The Los Angeles Times just updated the design of its online edition. One of the new features is called “sharelines,” and it’s basically summaries appearing at the top of articles that readers can click on to instantly tweet out. Even the editor’s super-succinct note introducing the changes begins with three of these talking points!
While this exercise in concise craftsmanship is informative and user-friendly, it’s also got disconcerting overtones. Seen in the larger context of technological development, it’s a wakeup call to examine how often we’re being asked to outsource labor at the expense of living up to our potential.
Look, the modification is easy to appreciate. Readers today share stories before they even read them! So, if a glance is all it takes to socially signal interest, placing sharelines at the very beginning of each piece makes lots of sense.
And, yes, this modification capitalizes on established habits rather than taxing us to step outside of our comfort zones and create new ones. Reader’s have grown accustomed to effortlessly clicking buttons to blast the titles of stories across social media, as well as pre-selected lines that journalists or editors highlight as evocative content.
I’m not proud to admit it, but I’ve even deliberately constructed sentences with an eye towards making them titillating to tweet. Much like SEO optimized headlines, this manipulation is hard to avoid in age of information abundance. At least that’s my go-to rationalization. How else could I sleep at night?
But with each new addition to the spectrum of possibilities for offering frictionless testimonials, readers are encouraged to believe that letting other people do their thinking is a normal and desirable occurrence. Why decide what’s worth saying when you can save time and energy by outsourcing that judgment?
With sharelines readers are confronted by code that’s designed to capitalize on inertia and encourage the spread of generic summary over thoughtful personal assessment. Beyond the bias of favoring description over critique, there’s also an element of deception in play. The externally created tweets look as if individuals authentically generated them. Because there’s no officially recognized violation of public trust occurring, faux expressions of considered reflection aren’t stamped as pre-packaged, ventriloquized goods.
Critics will say my concerns are overblown since the marketplace of ideas will sort things out. After all, nobody is forced to use sharelines. Every time you send one, you’re making a choice to be lazy. If the choice turns out to be a poor one, you’ll get negative feedback. People might ignore your bland feed. Maybe you’ll lose followers.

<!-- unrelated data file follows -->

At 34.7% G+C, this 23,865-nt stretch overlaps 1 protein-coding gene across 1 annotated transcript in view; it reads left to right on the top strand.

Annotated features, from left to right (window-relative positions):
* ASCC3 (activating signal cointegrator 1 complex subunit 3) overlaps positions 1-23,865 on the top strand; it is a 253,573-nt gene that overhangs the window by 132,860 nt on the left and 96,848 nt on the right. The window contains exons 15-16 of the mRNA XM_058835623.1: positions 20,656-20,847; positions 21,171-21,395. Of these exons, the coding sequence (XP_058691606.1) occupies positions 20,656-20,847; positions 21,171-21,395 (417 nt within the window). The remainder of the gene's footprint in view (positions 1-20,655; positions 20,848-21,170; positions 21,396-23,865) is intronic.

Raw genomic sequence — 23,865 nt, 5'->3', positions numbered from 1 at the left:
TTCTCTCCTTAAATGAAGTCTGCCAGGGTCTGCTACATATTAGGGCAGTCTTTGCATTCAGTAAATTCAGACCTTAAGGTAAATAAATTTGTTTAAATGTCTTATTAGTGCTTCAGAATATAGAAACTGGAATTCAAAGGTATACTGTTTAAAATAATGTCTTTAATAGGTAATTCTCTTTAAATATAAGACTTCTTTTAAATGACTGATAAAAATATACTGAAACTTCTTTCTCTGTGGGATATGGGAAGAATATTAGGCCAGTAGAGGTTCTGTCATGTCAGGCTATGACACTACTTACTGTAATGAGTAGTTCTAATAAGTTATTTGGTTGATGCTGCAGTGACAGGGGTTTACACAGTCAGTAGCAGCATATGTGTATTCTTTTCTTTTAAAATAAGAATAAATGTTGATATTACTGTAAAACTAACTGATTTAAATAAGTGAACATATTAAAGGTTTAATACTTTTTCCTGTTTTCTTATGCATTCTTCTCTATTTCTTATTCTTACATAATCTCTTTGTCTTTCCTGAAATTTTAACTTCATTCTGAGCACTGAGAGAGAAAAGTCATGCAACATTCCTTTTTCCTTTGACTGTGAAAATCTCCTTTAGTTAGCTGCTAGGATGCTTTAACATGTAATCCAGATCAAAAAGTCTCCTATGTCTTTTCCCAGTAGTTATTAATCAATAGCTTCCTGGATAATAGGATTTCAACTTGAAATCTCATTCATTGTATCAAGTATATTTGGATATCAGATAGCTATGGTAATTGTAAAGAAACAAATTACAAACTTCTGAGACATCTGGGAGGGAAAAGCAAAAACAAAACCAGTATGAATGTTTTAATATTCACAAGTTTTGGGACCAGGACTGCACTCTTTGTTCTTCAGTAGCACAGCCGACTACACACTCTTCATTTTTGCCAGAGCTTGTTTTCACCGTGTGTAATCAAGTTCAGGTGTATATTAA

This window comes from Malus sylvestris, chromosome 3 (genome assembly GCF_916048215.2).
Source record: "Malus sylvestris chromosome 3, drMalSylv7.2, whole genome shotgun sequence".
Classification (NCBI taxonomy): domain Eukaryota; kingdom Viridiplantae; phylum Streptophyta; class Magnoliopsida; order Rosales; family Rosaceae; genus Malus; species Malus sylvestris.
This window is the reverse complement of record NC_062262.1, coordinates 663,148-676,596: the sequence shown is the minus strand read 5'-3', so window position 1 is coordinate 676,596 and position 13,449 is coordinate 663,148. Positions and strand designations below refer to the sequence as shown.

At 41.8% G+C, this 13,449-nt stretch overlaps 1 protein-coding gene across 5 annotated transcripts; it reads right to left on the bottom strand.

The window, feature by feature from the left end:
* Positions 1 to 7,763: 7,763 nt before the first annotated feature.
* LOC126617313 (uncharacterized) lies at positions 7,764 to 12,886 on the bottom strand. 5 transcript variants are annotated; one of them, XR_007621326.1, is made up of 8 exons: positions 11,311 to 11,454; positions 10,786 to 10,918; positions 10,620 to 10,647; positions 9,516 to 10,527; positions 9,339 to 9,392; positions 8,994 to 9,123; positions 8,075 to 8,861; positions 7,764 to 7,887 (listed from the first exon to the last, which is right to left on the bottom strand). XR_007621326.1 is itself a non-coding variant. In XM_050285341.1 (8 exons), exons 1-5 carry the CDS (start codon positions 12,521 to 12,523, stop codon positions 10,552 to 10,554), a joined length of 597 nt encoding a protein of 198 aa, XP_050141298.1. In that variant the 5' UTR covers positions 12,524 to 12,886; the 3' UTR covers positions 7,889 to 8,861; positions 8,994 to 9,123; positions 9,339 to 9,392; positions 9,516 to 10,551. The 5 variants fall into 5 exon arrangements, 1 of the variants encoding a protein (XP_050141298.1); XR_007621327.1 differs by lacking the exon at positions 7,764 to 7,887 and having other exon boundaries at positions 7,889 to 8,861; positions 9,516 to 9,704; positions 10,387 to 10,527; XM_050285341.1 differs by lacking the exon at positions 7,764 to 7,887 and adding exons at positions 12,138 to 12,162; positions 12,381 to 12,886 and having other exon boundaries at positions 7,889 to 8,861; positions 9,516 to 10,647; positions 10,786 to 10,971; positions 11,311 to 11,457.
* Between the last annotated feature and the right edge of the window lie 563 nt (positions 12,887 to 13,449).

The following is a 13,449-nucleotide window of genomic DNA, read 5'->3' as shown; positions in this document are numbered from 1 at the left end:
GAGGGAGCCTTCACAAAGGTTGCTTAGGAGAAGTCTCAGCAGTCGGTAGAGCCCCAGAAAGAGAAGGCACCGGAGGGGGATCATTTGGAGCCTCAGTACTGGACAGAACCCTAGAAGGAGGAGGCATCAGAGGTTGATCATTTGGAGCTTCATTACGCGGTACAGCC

And, of course, plenty of opportunities still exist for readers to get actively involved with the stories they want to discuss. In many cases, you can still leave comments at the bottom of an online article. You even can have a productive dialog with folks on Twitter who end up reading something that your disseminated shareline brought to their attention.
While there’s truth to this rebuttal, broader trends suggest it is an incomplete account, and that important questions are getting lost in the shuffle. What values does code reinforce when it mediates how we think, act, and communicate? Are the algorithms and layouts (what nudge theorists call “choice architecture”) that we confront daily inspiring us to be independent and conscientious thinkers—folks who take time and put in effort before coming to conclusions about what matters and why? Or, are our intermediaries increasingly encouraging us to go on autopilot in situations where time is on our side, leaving the hard but morally and cognitively meaningful work to others?
When seen in isolation, the shareline update appears to be nothing more than a harmless tool for broadcasting what we’re reading, considering reading, or believe others should think we’re reading. But that’s how innovation transforms society without us appreciating the full extent of each change. Sadly, a little outsourcing here and there can go a long way.